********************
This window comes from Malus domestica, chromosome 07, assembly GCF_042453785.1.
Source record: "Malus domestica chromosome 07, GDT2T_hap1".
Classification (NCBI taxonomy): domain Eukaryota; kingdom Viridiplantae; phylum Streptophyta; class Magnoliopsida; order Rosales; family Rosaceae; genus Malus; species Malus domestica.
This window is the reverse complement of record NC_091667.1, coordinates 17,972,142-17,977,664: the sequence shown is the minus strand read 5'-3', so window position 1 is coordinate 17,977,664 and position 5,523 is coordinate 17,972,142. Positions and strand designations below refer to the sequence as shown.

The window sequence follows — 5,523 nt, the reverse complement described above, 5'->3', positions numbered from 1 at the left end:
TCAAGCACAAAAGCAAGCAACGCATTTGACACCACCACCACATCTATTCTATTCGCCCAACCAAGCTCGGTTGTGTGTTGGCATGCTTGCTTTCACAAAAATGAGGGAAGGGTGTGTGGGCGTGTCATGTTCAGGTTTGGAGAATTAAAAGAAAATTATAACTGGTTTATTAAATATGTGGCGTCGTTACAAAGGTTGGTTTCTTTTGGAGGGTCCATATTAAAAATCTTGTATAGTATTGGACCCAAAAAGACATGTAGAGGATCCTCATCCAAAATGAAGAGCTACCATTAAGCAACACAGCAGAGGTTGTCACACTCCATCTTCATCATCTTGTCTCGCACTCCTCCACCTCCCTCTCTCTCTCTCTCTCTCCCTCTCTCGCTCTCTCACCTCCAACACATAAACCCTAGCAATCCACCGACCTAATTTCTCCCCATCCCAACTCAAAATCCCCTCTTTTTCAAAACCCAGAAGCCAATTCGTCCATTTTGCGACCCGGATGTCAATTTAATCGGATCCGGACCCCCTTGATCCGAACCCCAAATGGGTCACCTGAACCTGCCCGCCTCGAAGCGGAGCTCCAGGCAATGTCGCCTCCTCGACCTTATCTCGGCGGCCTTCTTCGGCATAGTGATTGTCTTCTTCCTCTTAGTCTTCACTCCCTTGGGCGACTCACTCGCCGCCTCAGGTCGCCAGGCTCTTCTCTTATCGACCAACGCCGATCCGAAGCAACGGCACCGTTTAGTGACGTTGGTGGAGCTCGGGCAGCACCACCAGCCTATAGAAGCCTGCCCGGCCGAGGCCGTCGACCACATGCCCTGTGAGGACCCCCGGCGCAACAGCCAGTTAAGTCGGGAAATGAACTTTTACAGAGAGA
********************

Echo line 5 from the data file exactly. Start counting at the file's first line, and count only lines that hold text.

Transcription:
The window sequence follows — 5,523 nt, the reverse complement described above, 5'->3', positions numbered from 1 at the left end: